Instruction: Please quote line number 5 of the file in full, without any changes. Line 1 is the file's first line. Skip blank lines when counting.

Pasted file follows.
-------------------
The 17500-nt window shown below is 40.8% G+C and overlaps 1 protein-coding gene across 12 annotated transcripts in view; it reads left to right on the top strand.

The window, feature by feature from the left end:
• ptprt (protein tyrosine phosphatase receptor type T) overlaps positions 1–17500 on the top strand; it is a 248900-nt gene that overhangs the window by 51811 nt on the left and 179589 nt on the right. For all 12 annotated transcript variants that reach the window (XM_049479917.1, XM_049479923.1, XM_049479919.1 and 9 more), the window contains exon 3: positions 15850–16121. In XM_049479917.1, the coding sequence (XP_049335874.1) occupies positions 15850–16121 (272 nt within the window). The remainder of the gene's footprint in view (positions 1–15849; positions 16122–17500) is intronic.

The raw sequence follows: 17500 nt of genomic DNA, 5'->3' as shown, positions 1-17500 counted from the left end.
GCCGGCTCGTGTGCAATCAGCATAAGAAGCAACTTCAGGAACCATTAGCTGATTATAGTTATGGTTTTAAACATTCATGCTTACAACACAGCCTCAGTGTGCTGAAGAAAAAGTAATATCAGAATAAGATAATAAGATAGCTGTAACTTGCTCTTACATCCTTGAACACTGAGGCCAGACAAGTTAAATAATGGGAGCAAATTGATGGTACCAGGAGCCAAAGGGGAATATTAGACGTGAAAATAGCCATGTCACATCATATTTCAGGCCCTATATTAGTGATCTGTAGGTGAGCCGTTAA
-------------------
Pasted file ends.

GCCGGCTCGTGTGCAATCAGCATAAGAAGCAACTTCAGGAACCATTAGCTGATTATAGTTATGGTTTTAAACATTCATGCTTACAACACAGCCTCAGTGTGCTGAAGAAAAAGTAATATCAGAATAAGATAATAAGATAGCTGTAACTTGCTCTTACATCCTTGAACACTGAGGCCAGACAAGTTAAATAATGGGAGCAAATTGATGGTACCAGGAGCCAAAGGGGAATATTAGACGTGAAAATAGCCATGTCACATCATATTTCAGGCCCTATATTAGTGATCTGTAGGTGAGCCGTTAA